The Wales Hotel is an oasis of old-world charm coupled with thoroughly modern comfort and convenience. Built over one hundred years ago, it has retained the ambiance (and marble stairways, rich woods, and Beaux Arts details) that welcomed flappers, tycoons and returning World War II vets. Amenities include Free WiFi and high-speed internet, a fitness center, a business center, a lovely roof-top terrace (in season), complimentary coffee and tea in the lounge, 24-hour concierge and New York City at your fingertips.

The Queensbury Hotel in Glens Falls, New York is on the List of Historic America Hotels, is located in the heart of Glens Falls, New York. On our evenings here, the sound of a live piano or a jazz quartet in the grand lobby/lounge may accompany our daily bird sighting compilation (grab a drink and relax.) Afterward, we will walk along Main street for dinner at one of the local restaurants featuring homemade regional specialties by top-notch chefs many of whom have traded the fast pace of New York City for the birdsong of the Hudson River Valley. Amenities include Smoke-free rooms, indoor pool, 24-hour fitness center, complimentary tea and coffee in the common area, Free WiFi and luscious toiletries. There are two restaurants on site.The Queensbury Hotel.

Birds You May See

Central Park: According to Audubon, the species count for an entire day in Central Park may occasionally top 100. Says international bird expert and tour leader, Gerry Griffiths, “A spring day can produce 20 species of gorgeous American wood warblers, including ovenbird, Blackburnian, magnolia, bay-breasted and chestnut-sided warblers as well as American robin, blue jay, Swainson’s thrush, scarlet tanager, American goldfinch and Northern cardinal.” Numerous other songbirds and raptors including the resident red-tail hawks.

At Jamaica Bay, we should encounter additional warblers plus breeding osprey, egrets, migrating shorebirds, terns and wildfowl.

Bear Mountain should reveal breeding cerulean, hooded, golden-winged, American red-start, and worm-eating warblers and red-eyed vireo, Baltimore oriole, red-bellied and pileated Woodpecker and Louisiana waterthrush.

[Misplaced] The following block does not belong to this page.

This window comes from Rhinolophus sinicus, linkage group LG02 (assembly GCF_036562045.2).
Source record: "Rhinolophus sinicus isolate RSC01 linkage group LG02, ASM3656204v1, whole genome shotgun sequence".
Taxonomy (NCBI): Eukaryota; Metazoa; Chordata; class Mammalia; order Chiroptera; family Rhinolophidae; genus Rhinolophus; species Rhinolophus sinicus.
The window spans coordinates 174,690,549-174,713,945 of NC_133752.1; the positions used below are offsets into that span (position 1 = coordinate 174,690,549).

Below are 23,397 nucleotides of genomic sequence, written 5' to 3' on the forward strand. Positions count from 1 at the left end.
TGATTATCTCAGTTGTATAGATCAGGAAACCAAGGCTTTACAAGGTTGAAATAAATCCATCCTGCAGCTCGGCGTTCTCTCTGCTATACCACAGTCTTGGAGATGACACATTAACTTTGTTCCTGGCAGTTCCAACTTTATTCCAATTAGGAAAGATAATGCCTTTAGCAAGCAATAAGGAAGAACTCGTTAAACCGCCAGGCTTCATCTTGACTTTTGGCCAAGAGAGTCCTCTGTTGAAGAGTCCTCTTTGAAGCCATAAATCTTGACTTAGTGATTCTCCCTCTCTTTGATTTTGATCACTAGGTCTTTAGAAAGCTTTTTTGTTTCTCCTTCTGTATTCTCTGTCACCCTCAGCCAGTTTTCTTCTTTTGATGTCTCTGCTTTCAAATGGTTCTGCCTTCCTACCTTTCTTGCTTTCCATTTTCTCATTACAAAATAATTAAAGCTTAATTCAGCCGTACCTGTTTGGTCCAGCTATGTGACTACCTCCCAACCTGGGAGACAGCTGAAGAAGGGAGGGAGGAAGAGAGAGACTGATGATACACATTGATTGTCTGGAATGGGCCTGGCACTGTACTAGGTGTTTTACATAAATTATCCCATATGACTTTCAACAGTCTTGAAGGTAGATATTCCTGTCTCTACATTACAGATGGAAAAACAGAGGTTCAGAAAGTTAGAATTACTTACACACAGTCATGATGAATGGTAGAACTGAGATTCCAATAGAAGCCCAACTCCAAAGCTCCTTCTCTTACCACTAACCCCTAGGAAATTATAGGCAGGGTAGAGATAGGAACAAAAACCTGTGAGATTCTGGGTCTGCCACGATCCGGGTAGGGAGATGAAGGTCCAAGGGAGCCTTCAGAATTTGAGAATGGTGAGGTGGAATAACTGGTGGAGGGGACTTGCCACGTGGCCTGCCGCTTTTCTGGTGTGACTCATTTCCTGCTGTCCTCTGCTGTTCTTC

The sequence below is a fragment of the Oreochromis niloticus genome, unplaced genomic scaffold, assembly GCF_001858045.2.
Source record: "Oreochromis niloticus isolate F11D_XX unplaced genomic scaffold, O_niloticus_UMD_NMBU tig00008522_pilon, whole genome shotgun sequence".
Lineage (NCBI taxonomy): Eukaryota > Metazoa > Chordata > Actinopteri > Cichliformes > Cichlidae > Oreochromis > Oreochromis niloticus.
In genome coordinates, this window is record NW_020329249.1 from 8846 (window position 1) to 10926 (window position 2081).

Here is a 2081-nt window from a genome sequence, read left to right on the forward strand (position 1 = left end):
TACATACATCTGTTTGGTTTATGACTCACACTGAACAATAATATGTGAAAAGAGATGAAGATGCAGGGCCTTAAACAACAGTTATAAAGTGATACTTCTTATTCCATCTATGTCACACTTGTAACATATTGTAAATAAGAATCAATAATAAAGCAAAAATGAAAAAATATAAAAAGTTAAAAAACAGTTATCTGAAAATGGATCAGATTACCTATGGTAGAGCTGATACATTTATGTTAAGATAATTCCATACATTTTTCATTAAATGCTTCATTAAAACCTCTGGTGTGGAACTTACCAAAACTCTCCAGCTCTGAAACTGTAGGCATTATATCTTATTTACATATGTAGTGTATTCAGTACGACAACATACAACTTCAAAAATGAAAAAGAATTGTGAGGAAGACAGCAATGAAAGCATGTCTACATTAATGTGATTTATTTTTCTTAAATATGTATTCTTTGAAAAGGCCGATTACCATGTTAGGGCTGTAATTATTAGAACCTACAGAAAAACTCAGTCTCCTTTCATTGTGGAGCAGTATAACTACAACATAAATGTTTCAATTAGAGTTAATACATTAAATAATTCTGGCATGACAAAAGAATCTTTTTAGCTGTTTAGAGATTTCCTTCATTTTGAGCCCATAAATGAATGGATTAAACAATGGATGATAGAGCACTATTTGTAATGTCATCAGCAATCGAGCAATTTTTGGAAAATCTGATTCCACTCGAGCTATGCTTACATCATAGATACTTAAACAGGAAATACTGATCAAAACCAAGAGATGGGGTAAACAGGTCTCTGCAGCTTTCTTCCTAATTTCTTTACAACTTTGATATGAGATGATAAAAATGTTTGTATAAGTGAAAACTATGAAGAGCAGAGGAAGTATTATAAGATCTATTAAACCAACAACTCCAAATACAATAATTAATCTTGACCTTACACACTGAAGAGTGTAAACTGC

Further up the Hudson River, we should encounter additional warblers plus bald eagles (nesting), red-tail hawk, Northern harrier, barred owl, upland sandpiper, Eastern meadowlark, and nesting bobolink, amongst other species. The Washington County Grasslands IBA is a breeding ground for bobolink, here it is possible witness their amazing mating displays.

How This Trip Makes a Difference

Wildlife and the Environment

Central Park: 180-year old Central Park is run by the Central Park Conservancy, a private, not-for-profit organization, formed in 1980 by a group of concerned citizens determined to improve Central Park. Today, they manage Central Park under a contract with the City of New York. The park is a vital resting area for migrating birds on the Atlantic flyway. A steady stream of birdwatchers ensures that protecting the specific habitats within the Park that are necessary for these birds remains a priority.

The Washington County Grasslands: Local people all over New York State are uniting to preserve mile upon mile of forest, wetland, grassland, and shoreline habitat. The Washington County Grasslands IBA (Important Bird Area) is one example. In their own words:  

Short-eared owls were once one of our most common owls. Now, less than 100 remain. 

The Washington County Grasslands Important Bird Area (IBA) is critical to the survival of Short-eared owls in New York State. The area provides important habitat for Short-eared owls, Snowy owls and over 100 other bird and animal species. It supports 10 of 11 of New York's most imperiled grassland bird species, including Short-eared owls, Northern harriers, American kestrels, Eastern meadowlarks, Horned larks, Upland sandpipers, Grasshopper sparrows and Bobolinks. 

Friends of the IBA (FIBA) is the only nonprofit acquiring and permanently protecting critical habitat in the Washington County Grasslands IBA for NY’s endangered and at-risk grassland birds.